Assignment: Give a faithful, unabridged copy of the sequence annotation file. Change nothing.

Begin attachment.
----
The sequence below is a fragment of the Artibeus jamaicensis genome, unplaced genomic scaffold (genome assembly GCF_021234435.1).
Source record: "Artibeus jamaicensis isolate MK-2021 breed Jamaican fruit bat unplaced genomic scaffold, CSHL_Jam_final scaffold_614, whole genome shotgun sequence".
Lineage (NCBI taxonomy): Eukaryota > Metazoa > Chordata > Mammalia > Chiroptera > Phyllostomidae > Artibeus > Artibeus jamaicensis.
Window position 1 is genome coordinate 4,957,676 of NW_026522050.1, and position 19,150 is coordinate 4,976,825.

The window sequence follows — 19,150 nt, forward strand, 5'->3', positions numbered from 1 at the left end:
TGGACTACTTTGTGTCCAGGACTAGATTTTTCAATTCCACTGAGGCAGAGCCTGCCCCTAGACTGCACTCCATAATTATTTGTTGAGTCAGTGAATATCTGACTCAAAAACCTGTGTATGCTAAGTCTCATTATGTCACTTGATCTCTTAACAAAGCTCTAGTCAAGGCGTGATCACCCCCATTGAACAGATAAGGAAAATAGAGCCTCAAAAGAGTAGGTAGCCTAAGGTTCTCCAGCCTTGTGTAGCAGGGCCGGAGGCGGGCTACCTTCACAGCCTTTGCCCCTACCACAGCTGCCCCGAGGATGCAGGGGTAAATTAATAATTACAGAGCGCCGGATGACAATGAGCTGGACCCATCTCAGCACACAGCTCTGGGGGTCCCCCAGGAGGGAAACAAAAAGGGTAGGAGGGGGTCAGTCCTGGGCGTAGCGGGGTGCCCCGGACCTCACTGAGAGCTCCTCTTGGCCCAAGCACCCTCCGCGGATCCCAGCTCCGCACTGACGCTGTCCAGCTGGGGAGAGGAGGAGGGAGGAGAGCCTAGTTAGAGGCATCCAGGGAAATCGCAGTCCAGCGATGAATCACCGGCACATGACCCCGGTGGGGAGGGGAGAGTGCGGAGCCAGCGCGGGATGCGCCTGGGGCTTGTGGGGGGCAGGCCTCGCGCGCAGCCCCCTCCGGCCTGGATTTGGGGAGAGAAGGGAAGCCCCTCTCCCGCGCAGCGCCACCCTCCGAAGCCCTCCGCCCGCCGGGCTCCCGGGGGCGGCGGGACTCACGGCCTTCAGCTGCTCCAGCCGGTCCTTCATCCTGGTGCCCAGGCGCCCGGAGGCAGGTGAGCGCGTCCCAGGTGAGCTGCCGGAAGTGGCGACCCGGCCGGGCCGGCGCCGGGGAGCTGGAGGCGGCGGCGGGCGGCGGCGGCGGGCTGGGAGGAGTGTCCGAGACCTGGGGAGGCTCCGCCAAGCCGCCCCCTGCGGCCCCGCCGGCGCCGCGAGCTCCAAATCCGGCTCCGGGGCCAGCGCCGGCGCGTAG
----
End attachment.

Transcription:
The sequence below is a fragment of the Artibeus jamaicensis genome, unplaced genomic scaffold (genome assembly GCF_021234435.1).
Source record: "Artibeus jamaicensis isolate MK-2021 breed Jamaican fruit bat unplaced genomic scaffold, CSHL_Jam_final scaffold_614, whole genome shotgun sequence".
Lineage (NCBI taxonomy): Eukaryota > Metazoa > Chordata > Mammalia > Chiroptera > Phyllostomidae > Artibeus > Artibeus jamaicensis.
Window position 1 is genome coordinate 4,957,676 of NW_026522050.1, and position 19,150 is coordinate 4,976,825.

The window sequence follows — 19,150 nt, forward strand, 5'->3', positions numbered from 1 at the left end:
TGGACTACTTTGTGTCCAGGACTAGATTTTTCAATTCCACTGAGGCAGAGCCTGCCCCTAGACTGCACTCCATAATTATTTGTTGAGTCAGTGAATATCTGACTCAAAAACCTGTGTATGCTAAGTCTCATTATGTCACTTGATCTCTTAACAAAGCTCTAGTCAAGGCGTGATCACCCCCATTGAACAGATAAGGAAAATAGAGCCTCAAAAGAGTAGGTAGCCTAAGGTTCTCCAGCCTTGTGTAGCAGGGCCGGAGGCGGGCTACCTTCACAGCCTTTGCCCCTACCACAGCTGCCCCGAGGATGCAGGGGTAAATTAATAATTACAGAGCGCCGGATGACAATGAGCTGGACCCATCTCAGCACACAGCTCTGGGGGTCCCCCAGGAGGGAAACAAAAAGGGTAGGAGGGGGTCAGTCCTGGGCGTAGCGGGGTGCCCCGGACCTCACTGAGAGCTCCTCTTGGCCCAAGCACCCTCCGCGGATCCCAGCTCCGCACTGACGCTGTCCAGCTGGGGAGAGGAGGAGGGAGGAGAGCCTAGTTAGAGGCATCCAGGGAAATCGCAGTCCAGCGATGAATCACCGGCACATGACCCCGGTGGGGAGGGGAGAGTGCGGAGCCAGCGCGGGATGCGCCTGGGGCTTGTGGGGGGCAGGCCTCGCGCGCAGCCCCCTCCGGCCTGGATTTGGGGAGAGAAGGGAAGCCCCTCTCCCGCGCAGCGCCACCCTCCGAAGCCCTCCGCCCGCCGGGCTCCCGGGGGCGGCGGGACTCACGGCCTTCAGCTGCTCCAGCCGGTCCTTCATCCTGGTGCCCAGGCGCCCGGAGGCAGGTGAGCGCGTCCCAGGTGAGCTGCCGGAAGTGGCGACCCGGCCGGGCCGGCGCCGGGGAGCTGGAGGCGGCGGCGGGCGGCGGCGGCGGGCTGGGAGGAGTGTCCGAGACCTGGGGAGGCTCCGCCAAGCCGCCCCCTGCGGCCCCGCCGGCGCCGCGAGCTCCAAATCCGGCTCCGGGGCCAGCGCCGGCGCGTAG